Furthermore, John et al. (2012) assessed the prevalence of questionable research practices among academic psychologists and found that the occurrence of these were quite high. For instance, among the 2,155 respondents to their survey, almost 56 percent admitted to having decided to collect more data after seeing that the initial test was not statistically significant, and nearly 46 percent admitted to having selectively reported studies that “worked” in a paper to be published. Last but not least, methodologists have also highlighted a prevalent issue of misreporting statistical analyses in published articles (Bakker & Wicherts, 2011; Nuijten, Hartgerink, van Assen, Epskamp, & Wicherts, 2015). For instance, Nuijten et al. (2015) reported that in a sample of more than 30,000 articles selected from the top eight psychology journals, one in eight possibly contained an inconsistent p-value that might have affected the statistical conclusion.
Taken as a whole, one can wonder to what extent the conclusions published in the psychological literature are scientifically valid and sound. Given that one of the key features that defines the scientific quality of a proposed claim is reproducibility, the effects that are published should be more than likely replicable. Until recently, replicating existing studies has been no more than just a rare phenomenon in psychological science (Schmidt, 2009). Indeed, Makel, Plucker, and Hegarty (2012) estimated the rate of replicated studies in the field to be as low as 1.07 percent.
Recently, however, a substantial collaborative research effort – the Psychology Reproducibility Project – was deployed to assess the extent to which one could replicate psychological effects from the published literature (Open Science Collaboration, 2015). Independent research teams attempted to replicate 100 published effects from various fields of psychology. The results seemed to be somewhat in line with what one might have expected based on the above review: Only 39 percent of findings were considered to be successfully replicated. Regarding the effects specifically from the field of social psychology that were under scrutiny, only 25 percent were replicated. Likewise, other widely known effects from the social psychological literature, such as ego-depletion (Baumeister, Bratslavsky, Muraven, & Tice, 1998) or unconscious behavioral priming (Bargh, Chen, & Burrows, 1996) were challenged in replication studies that proved unsuccessful (Doyen, Klein, Pichon, & Cleeremans, 2012; Hagger et al., 2016).
While this state of affairs is certainly not one any scientist would like to identify with, it should be viewed as an opportunity and as a strong incentive to reconsider some of the current practices that might lie at the origin of this crisis. In the sections below, we review practices that we deem to be the most relevant to the following question: why do so many published studies in psychology fail to be replicated? Our ambition here is not to be exhaustive; our overview will rather aim to highlight some credible answers.
The Important (Neglect of) Statistical Power
The first candidate answer to the question of why a replication study would not succeed in finding an original effect is statistical power, which refers to the probability of correctly rejecting a tested hypothesis (in current practices, H0). In other words, statistical power determines the chance when performing a test to declare an effect as “statistically significant” if the tested effect does genuinely exist. High statistical power is therefore a desirable property one should seek to achieve and should be of greatest concern when designing a study. If a study is to address a research question appropriately, the minimal requirement is that it should have the means to detect a supposedly existing psychological effect. Stated otherwise, running a study whose outcome is very likely to be negative at the outset – even though the effect under investigation truly exists – is clearly pointless and represents a waste of valuable research resources.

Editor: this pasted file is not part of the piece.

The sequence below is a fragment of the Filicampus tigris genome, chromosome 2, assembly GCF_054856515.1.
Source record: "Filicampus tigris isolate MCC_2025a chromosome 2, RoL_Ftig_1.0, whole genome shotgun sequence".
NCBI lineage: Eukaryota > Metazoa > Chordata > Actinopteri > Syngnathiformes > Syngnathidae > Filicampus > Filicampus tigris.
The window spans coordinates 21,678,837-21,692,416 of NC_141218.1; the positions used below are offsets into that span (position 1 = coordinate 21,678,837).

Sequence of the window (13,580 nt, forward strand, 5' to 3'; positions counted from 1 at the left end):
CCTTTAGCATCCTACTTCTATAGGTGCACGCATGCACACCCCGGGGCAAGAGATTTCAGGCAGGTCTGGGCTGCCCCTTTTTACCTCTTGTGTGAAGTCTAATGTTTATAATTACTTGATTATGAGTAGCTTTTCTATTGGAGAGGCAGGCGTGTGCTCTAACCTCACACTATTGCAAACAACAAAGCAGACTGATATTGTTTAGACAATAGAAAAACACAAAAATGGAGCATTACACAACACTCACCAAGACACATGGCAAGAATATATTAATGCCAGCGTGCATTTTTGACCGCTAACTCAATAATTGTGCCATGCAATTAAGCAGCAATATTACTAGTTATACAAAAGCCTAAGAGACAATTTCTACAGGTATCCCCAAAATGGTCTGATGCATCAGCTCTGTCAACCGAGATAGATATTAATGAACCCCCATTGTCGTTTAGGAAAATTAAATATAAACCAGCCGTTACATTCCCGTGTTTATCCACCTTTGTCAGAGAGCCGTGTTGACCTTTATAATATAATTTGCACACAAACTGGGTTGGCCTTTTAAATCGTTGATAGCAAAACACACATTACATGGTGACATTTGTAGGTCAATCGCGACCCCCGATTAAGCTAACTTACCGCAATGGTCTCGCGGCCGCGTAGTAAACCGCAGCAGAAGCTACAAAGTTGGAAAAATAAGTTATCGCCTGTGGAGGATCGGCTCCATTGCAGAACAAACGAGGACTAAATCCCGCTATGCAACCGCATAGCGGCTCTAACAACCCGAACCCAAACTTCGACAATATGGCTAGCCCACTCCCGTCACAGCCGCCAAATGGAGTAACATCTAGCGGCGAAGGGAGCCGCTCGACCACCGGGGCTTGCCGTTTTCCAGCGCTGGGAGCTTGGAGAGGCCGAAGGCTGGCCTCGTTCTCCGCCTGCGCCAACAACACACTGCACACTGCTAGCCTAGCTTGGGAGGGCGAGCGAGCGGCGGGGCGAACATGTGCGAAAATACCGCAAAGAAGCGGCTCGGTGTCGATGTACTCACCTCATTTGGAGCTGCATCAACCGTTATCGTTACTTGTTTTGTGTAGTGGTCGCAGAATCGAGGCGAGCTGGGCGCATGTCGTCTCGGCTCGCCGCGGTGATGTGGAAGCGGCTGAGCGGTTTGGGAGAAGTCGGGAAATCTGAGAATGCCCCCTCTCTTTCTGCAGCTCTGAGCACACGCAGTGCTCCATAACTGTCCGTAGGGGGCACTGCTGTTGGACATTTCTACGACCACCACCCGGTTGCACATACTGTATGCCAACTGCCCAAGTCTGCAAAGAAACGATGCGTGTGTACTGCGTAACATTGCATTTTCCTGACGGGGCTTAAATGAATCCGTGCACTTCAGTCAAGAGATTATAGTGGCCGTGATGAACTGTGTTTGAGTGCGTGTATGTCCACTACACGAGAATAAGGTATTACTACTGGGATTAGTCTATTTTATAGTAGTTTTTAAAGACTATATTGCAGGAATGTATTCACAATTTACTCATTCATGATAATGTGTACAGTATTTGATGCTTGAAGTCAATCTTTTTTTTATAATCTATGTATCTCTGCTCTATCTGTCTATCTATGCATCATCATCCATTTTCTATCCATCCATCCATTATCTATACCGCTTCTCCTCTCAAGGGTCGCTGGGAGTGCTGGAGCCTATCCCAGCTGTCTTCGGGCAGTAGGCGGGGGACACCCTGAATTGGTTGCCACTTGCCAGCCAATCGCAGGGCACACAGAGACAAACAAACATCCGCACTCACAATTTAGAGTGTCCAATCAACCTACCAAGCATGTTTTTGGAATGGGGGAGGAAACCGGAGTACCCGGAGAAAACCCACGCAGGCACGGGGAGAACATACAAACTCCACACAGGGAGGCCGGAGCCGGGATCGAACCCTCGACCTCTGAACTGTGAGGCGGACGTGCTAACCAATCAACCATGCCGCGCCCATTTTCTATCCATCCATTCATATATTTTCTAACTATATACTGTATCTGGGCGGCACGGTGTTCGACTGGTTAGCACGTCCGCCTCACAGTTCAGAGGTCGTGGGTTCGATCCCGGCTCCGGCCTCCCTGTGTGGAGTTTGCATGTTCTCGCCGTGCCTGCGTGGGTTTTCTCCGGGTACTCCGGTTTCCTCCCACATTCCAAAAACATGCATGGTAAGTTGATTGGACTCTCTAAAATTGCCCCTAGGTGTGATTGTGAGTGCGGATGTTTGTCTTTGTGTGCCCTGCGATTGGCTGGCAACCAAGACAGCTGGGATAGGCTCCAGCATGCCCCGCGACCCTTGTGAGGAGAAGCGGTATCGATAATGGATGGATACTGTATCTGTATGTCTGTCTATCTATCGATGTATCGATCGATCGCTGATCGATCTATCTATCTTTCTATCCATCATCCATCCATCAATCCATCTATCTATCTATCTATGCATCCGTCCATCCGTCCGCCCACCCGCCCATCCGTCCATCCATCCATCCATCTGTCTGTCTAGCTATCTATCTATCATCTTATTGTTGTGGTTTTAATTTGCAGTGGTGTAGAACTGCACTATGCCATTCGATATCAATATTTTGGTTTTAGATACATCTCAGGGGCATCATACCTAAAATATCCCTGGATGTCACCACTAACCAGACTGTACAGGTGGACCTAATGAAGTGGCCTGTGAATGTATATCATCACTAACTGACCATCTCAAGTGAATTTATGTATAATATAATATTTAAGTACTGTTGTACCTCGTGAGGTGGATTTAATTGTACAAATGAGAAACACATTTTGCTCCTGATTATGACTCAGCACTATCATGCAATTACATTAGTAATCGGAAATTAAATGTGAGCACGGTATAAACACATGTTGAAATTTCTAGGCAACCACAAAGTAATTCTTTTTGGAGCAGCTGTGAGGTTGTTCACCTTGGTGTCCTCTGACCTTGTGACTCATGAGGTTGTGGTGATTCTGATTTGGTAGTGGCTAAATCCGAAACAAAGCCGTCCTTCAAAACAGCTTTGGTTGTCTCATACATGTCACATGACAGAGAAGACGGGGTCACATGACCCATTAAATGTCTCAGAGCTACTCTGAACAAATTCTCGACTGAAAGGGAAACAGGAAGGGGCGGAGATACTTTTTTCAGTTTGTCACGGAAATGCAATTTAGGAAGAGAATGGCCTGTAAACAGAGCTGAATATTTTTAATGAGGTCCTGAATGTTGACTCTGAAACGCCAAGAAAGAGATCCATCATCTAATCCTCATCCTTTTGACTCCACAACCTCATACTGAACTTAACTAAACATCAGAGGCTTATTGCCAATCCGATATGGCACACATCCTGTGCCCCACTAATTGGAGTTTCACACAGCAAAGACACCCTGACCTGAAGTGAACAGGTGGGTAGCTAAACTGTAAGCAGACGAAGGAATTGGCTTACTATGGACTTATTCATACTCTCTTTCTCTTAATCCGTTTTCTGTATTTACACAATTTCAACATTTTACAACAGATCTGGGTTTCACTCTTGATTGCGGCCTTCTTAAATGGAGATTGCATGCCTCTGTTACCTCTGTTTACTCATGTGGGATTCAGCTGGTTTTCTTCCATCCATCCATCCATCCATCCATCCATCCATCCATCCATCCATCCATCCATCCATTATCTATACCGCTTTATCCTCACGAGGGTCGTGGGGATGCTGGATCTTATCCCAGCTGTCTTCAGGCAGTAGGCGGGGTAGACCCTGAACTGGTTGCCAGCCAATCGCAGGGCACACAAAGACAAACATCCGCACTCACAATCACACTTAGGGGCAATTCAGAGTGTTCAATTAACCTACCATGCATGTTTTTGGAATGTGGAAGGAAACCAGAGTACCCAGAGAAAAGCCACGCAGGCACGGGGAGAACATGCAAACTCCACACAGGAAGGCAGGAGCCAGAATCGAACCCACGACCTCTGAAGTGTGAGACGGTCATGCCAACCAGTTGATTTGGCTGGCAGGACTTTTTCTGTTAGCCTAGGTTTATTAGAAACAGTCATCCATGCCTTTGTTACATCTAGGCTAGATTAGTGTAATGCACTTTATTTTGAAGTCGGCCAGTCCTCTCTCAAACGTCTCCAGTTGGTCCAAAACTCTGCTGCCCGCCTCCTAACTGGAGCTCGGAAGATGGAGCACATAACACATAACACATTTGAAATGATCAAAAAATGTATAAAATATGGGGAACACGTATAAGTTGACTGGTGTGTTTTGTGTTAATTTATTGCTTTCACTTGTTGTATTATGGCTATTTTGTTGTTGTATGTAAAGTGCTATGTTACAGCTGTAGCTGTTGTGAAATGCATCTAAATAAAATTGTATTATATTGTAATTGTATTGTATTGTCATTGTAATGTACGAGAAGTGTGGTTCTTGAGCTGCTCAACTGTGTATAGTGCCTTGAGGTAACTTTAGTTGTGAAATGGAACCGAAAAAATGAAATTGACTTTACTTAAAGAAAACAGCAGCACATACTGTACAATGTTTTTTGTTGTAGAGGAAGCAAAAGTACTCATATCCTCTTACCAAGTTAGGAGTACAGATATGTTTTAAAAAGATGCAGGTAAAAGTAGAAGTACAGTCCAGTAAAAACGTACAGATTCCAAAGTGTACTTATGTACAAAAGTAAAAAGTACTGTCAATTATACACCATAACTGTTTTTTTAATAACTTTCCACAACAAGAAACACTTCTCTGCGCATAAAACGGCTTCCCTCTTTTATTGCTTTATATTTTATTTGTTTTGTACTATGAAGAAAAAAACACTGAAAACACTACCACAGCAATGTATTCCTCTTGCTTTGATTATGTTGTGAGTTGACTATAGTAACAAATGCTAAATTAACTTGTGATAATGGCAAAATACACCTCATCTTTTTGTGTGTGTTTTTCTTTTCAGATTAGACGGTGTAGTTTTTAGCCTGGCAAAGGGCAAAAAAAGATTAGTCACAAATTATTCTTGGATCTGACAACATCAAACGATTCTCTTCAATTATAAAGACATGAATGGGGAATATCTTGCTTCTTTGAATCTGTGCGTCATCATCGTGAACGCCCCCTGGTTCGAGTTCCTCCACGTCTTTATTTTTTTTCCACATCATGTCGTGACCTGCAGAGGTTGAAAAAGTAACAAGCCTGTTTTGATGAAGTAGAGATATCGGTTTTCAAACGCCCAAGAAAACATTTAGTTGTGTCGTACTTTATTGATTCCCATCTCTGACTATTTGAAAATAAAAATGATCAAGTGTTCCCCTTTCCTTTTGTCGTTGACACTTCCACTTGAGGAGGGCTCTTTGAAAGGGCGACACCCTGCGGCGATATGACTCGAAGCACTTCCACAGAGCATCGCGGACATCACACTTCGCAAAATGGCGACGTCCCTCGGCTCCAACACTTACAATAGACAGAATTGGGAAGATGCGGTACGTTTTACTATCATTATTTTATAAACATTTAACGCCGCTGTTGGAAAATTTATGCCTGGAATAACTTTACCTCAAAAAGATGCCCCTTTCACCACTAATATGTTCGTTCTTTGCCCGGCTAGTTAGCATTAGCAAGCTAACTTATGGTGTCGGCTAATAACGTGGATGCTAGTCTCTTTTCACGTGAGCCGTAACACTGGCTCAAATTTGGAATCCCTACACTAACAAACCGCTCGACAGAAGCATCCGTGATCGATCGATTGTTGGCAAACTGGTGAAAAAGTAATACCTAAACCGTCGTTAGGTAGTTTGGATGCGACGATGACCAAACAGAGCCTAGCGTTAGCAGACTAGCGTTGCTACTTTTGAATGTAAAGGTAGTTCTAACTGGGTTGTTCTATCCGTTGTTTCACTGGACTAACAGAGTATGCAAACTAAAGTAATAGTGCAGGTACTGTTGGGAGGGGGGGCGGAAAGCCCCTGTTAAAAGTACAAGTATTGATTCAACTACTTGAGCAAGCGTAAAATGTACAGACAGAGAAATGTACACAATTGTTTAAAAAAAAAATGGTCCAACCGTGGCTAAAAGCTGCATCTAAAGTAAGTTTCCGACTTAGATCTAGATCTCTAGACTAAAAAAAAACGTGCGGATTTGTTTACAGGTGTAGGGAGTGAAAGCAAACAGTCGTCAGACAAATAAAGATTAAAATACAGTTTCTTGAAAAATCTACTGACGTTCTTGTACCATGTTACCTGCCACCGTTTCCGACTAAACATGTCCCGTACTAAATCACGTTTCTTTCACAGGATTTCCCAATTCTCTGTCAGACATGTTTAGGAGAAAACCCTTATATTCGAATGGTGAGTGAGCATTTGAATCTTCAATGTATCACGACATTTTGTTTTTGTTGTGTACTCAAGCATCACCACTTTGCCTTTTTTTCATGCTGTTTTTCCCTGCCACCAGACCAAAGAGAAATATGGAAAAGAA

Power can be formally defined with reference to Type-II error, which is the decision of not rejecting the null hypothesis H0 when it is actually false. If ß refers to the long-term frequency of committing the Type-II error, then statistical power is defined as 1 – ß. Following widely accepted recommendations (e.g., Cohen, 1965; Maxwell, 2004), 1 – ß should be at least as high as 0.80. With the power set at 0.80, running five studies assessing a true effect will on average yield four statistically significant results. Alternatively, statistical power can also be considered as a long-term p-value distribution (Cumming, 2012). If 1 – ß = 0.80, it then means that if one were to run 100 replication studies of the exact same true effect, approximately 80 percent of these studies would yield a p-value significant at 0.05 level, and approximately 20 percent would yield a p-value comprised between 0.05 and 1 (see Cumming, 2012, p. 323). As statistical power is a function of the alpha level (long-term frequency of committing the Type-I error of rejecting H0 when it is true), sample size, and effect size (Keppel, 1991), it is possible to derive one when the other three are fixed. To increase power, one can increase the study’s sample size.